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NB's Take on the The Dirty Dozen


Larger pictures below
(at very bottom)

I didn't expect to have my ass handed to me... 

Lap #1
Dr. Josh, shaggy and I met brewer and Special Ed (my buddy and one of the photographers at the race) at the camp site around 9:30... 10:00 on the Friday night before the Saturday-morning start.  Our trip to the race involved much caffeine and a heavy dose of ADHD thrown in for good measure.  One day I'll listen to a song in its entirety... this was not the day.

After setting up our tents in the dark and scrounging up some pine needles, twigs and rotten firewood to help warm the bones, it wasn't long before I was in the tent nestled snuggly in my 20-degree synthetic sleeping bag.  I dosed off after about 43 seconds and spent the evening dreaming about the events of the next day...

My Iron Man watch coerced me into emerging from the tent around 6:00 am Saturday morning.  After reigniting the fire with more twigs and rotten wood, we unloaded the bikes from Sherman (my truck), woofed down a little breakfast and made our way to the barn, where the waiver signing and goodie-passing-out was already under way.

I was surprised by the number of people who came to race.  I was even more surprised by the number of 4... 5... 6,000-dollar mountain bikes that seemed to be everywhere.  It appeared that the money being awarded for the winning teams was significant enough to bring out the big dogs complete with team tents and trailers and bike trainers and massage therapists and and and...  All we had was a couple of spare tubes, a few bruised bananas, a 12-pack of Coke, and some extra pairs of mismatched socks.

After checking in and standing around for the 7:00 am mandatory meeting, we were told to come back at 7:30, because the registration was taking longer than expected.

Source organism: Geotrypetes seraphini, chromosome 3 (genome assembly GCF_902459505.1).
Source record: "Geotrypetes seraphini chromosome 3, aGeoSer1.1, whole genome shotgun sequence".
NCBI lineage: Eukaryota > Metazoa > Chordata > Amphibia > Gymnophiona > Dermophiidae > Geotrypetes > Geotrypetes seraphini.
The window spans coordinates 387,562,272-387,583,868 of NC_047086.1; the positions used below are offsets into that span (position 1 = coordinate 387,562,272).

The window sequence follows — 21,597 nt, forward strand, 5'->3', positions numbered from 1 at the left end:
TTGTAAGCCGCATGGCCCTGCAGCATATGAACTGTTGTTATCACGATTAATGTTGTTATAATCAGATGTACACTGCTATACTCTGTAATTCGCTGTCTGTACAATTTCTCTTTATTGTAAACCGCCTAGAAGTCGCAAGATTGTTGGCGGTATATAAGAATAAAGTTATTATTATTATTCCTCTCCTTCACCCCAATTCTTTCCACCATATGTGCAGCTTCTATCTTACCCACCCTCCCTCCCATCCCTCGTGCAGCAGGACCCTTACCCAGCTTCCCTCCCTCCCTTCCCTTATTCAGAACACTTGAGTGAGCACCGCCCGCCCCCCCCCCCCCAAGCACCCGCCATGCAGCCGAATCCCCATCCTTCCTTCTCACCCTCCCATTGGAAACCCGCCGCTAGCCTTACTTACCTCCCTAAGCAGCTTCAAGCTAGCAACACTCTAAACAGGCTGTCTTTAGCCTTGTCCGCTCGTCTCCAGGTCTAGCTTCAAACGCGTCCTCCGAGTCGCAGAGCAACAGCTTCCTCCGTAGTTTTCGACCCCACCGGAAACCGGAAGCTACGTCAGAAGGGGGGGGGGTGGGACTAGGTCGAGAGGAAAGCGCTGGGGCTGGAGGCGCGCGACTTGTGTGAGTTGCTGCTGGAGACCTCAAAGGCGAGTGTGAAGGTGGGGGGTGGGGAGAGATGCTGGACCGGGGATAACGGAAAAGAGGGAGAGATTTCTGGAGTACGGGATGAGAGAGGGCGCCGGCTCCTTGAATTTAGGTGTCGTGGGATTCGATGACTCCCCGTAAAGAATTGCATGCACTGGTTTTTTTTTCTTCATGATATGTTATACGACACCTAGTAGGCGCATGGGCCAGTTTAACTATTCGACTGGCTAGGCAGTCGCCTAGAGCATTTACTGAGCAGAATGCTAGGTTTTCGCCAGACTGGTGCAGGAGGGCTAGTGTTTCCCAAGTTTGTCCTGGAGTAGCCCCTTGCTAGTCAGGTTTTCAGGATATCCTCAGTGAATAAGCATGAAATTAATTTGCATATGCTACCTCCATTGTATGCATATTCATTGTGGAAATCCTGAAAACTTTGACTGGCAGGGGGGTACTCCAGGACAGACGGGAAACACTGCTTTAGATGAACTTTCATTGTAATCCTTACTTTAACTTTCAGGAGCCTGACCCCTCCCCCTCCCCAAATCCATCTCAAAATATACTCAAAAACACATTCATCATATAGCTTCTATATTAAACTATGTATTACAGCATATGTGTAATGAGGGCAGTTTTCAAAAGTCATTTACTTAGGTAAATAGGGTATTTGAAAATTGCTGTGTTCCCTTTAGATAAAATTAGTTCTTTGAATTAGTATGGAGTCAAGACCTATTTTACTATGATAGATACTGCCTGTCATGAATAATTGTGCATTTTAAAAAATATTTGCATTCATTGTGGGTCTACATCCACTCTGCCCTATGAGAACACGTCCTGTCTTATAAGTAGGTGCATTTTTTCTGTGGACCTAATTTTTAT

At 7:30 we received our directions.  Ride as many laps as possible in 12 hours.  O yeah, the start would be a "Le Mans start".  What that turned out to be was a herd of mountain bikers staged three-hundred-or-so yards from their bikes... all of whom took off in a mad dash to reach their bikes and begin lap #1. 

Of course my dumb ass decided I would go ahead and jump to the front.  So I ran as fast as I could for 300+ yards on the gravel track... through the concrete-floor barn... and out the open barn door on the other side... all while wearing mountain bike shoes... to find brewer holding my bike with a surprised look on his face having been looking furiously through the crowd... obviously not expecting me to emerge near the front of the pack (not the very front... but damned close!).

I grabbed my bike and took off!

I guess it was somewhere after being passed about 14 times within the first five minutes of the race by the aforementioned "big dogs" on the overly priced mountain bikes that I realized my overzealousness to win the foot race to the bike at the start was probably not too bright. 

"On your left"

"On your left"

"On your left"

...

My first lap was my fastest.  45 minutes.  And that included the 300-yard run.  My calf muscles only one time let me know they could take me out at any moment, but they let me make all of lap #1 without throwing me to the ground in pain.

I passed medallion #165 to brewer and watched him run through the barn to begin his lap as I simultaneously calculated how many more laps I'd have to make and postulated why stomach bile has to taste like that.